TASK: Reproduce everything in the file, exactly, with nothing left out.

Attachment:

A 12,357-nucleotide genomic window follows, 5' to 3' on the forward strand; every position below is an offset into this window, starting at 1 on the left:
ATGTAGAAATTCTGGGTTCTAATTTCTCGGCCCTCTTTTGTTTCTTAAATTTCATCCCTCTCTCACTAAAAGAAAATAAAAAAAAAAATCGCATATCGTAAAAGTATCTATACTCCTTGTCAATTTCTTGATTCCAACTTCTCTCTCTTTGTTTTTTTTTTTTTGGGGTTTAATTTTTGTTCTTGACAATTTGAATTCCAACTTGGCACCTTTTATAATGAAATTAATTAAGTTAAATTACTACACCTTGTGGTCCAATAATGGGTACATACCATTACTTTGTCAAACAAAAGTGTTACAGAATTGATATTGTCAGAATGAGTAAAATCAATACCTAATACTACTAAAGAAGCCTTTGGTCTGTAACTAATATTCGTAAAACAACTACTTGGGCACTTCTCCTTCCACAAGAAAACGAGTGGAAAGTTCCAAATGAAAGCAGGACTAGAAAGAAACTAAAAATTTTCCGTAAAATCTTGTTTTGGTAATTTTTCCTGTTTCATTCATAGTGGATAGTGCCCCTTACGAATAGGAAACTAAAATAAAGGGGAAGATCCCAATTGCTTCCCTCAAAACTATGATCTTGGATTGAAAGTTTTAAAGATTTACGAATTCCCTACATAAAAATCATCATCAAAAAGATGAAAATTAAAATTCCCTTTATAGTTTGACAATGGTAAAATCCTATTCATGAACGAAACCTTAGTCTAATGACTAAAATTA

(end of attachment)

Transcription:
A 12,357-nucleotide genomic window follows, 5' to 3' on the forward strand; every position below is an offset into this window, starting at 1 on the left:
ATGTAGAAATTCTGGGTTCTAATTTCTCGGCCCTCTTTTGTTTCTTAAATTTCATCCCTCTCTCACTAAAAGAAAATAAAAAAAAAAATCGCATATCGTAAAAGTATCTATACTCCTTGTCAATTTCTTGATTCCAACTTCTCTCTCTTTGTTTTTTTTTTTTTGGGGTTTAATTTTTGTTCTTGACAATTTGAATTCCAACTTGGCACCTTTTATAATGAAATTAATTAAGTTAAATTACTACACCTTGTGGTCCAATAATGGGTACATACCATTACTTTGTCAAACAAAAGTGTTACAGAATTGATATTGTCAGAATGAGTAAAATCAATACCTAATACTACTAAAGAAGCCTTTGGTCTGTAACTAATATTCGTAAAACAACTACTTGGGCACTTCTCCTTCCACAAGAAAACGAGTGGAAAGTTCCAAATGAAAGCAGGACTAGAAAGAAACTAAAAATTTTCCGTAAAATCTTGTTTTGGTAATTTTTCCTGTTTCATTCATAGTGGATAGTGCCCCTTACGAATAGGAAACTAAAATAAAGGGGAAGATCCCAATTGCTTCCCTCAAAACTATGATCTTGGATTGAAAGTTTTAAAGATTTACGAATTCCCTACATAAAAATCATCATCAAAAAGATGAAAATTAAAATTCCCTTTATAGTTTGACAATGGTAAAATCCTATTCATGAACGAAACCTTAGTCTAATGACTAAAATTA